Shifting the focus: Nonpathologizing approaches to healing from betrayal trauma through an emphasis on relational care

Jennifer M. Gómez, Jenn K. Lewis, Laura K. Noll, Alec M. Smidt, Pamela J. Birrell

Research output: Contribution to journalArticlepeer-review

46 Scopus citations


ABSTRACT: As the diagnosis and treatment of mental disorders has become increasingly medicalized (Conrad & Slodden, 2013), consideration for the relational nature of trauma has been minimized in the healing process. As psychiatrist R. D. Laing (1971) outlined in his essays, the medical model is an approach to pathology that seeks to find medical treatments for symptoms and syndromes based on categorized diagnoses. We argue that such a model implicitly locates the pathology of trauma within the individual instead of within the person(s) who perpetrated the harm or the social and societal contexts in which it took place. In this article, we argue that this framework is pathologizing insofar as it both prioritizes symptom reduction as the goal of treatment and minimizes the significance of relational harm. After providing a brief overview of betrayal trauma (Freyd, 1996) and the importance of relational processes in healing, we describe standard treatments for betrayal trauma that are grounded in the medical model. In discussing the limitations of this framework, we offer an alternative to the medicalization of trauma-related distress: relational cultural therapy (e.g., Miller & Stiver, 1997). Within this nonpathologizing framework, we highlight the importance of attending to contextual, societal, and cultural influences of trauma as well as how these influences might impact the therapeutic relationship. We then detail extratherapeutic options as additional nonpathologizing avenues for healing, as freedom to choose among a variety of options may be particularly liberating for people who have experienced trauma. Finally, we discuss the complex process of truly healing from betrayal trauma.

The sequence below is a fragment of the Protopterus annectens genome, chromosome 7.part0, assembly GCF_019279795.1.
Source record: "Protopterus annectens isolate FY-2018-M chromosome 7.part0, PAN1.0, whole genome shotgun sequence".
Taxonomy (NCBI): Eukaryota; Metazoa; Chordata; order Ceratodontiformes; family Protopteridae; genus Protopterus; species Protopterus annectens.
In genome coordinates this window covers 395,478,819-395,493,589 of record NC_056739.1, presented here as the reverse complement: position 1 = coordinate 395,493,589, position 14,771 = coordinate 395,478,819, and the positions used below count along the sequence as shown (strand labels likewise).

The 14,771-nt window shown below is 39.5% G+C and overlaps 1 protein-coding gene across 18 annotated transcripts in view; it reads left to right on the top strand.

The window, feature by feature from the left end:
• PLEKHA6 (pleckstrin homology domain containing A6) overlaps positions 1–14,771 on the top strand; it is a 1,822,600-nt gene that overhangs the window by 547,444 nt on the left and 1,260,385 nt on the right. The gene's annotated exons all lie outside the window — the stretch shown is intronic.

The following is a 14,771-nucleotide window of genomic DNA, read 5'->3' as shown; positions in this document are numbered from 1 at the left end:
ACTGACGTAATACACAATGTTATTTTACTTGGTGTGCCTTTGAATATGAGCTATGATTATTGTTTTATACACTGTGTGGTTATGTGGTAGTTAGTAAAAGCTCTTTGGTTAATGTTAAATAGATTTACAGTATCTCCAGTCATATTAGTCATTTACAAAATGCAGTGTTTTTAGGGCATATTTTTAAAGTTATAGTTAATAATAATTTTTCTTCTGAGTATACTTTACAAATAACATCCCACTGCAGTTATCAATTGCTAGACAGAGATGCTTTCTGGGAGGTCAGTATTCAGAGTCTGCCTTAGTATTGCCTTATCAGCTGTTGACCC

Original languageEnglish (US)
Pages (from-to)165-185
Number of pages21
JournalJournal of Trauma and Dissociation
Issue number2
StatePublished - Mar 14 2016
Externally publishedYes


  • Betrayal trauma
  • healing
  • interpersonal trauma
  • nonpathologizing treatment
  • relational cultural theory
  • relational trauma

ASJC Scopus subject areas

  • Clinical Psychology
  • Psychiatry and Mental health


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